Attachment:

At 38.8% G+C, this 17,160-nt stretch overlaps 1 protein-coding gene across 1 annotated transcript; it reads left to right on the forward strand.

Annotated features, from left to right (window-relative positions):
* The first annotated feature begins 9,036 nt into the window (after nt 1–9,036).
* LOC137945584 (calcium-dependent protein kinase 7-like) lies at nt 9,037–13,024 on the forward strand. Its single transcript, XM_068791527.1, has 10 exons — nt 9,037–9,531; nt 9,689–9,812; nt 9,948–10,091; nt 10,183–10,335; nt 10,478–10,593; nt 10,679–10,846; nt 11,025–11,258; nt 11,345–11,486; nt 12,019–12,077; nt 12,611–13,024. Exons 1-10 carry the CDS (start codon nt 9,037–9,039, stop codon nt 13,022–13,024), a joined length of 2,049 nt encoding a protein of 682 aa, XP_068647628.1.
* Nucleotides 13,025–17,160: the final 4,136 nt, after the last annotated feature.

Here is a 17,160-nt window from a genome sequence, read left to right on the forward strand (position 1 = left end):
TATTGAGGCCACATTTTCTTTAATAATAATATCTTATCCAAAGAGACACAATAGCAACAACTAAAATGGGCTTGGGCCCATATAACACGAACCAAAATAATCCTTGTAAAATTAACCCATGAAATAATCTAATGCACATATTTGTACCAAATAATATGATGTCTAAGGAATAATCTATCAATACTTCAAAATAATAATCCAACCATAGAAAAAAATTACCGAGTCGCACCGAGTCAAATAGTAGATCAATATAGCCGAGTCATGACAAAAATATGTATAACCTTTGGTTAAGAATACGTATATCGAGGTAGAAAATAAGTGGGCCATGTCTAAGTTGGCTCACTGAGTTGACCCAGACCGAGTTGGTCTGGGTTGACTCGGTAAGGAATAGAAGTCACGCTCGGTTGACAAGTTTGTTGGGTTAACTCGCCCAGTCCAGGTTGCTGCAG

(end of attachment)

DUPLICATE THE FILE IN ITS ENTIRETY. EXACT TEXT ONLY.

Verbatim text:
At 38.8% G+C, this 17,160-nt stretch overlaps 1 protein-coding gene across 1 annotated transcript; it reads left to right on the forward strand.

Annotated features, from left to right (window-relative positions):
* The first annotated feature begins 9,036 nt into the window (after nt 1–9,036).
* LOC137945584 (calcium-dependent protein kinase 7-like) lies at nt 9,037–13,024 on the forward strand. Its single transcript, XM_068791527.1, has 10 exons — nt 9,037–9,531; nt 9,689–9,812; nt 9,948–10,091; nt 10,183–10,335; nt 10,478–10,593; nt 10,679–10,846; nt 11,025–11,258; nt 11,345–11,486; nt 12,019–12,077; nt 12,611–13,024. Exons 1-10 carry the CDS (start codon nt 9,037–9,039, stop codon nt 13,022–13,024), a joined length of 2,049 nt encoding a protein of 682 aa, XP_068647628.1.
* Nucleotides 13,025–17,160: the final 4,136 nt, after the last annotated feature.

Here is a 17,160-nt window from a genome sequence, read left to right on the forward strand (position 1 = left end):
TATTGAGGCCACATTTTCTTTAATAATAATATCTTATCCAAAGAGACACAATAGCAACAACTAAAATGGGCTTGGGCCCATATAACACGAACCAAAATAATCCTTGTAAAATTAACCCATGAAATAATCTAATGCACATATTTGTACCAAATAATATGATGTCTAAGGAATAATCTATCAATACTTCAAAATAATAATCCAACCATAGAAAAAAATTACCGAGTCGCACCGAGTCAAATAGTAGATCAATATAGCCGAGTCATGACAAAAATATGTATAACCTTTGGTTAAGAATACGTATATCGAGGTAGAAAATAAGTGGGCCATGTCTAAGTTGGCTCACTGAGTTGACCCAGACCGAGTTGGTCTGGGTTGACTCGGTAAGGAATAGAAGTCACGCTCGGTTGACAAGTTTGTTGGGTTAACTCGCCCAGTCCAGGTTGCTGCAG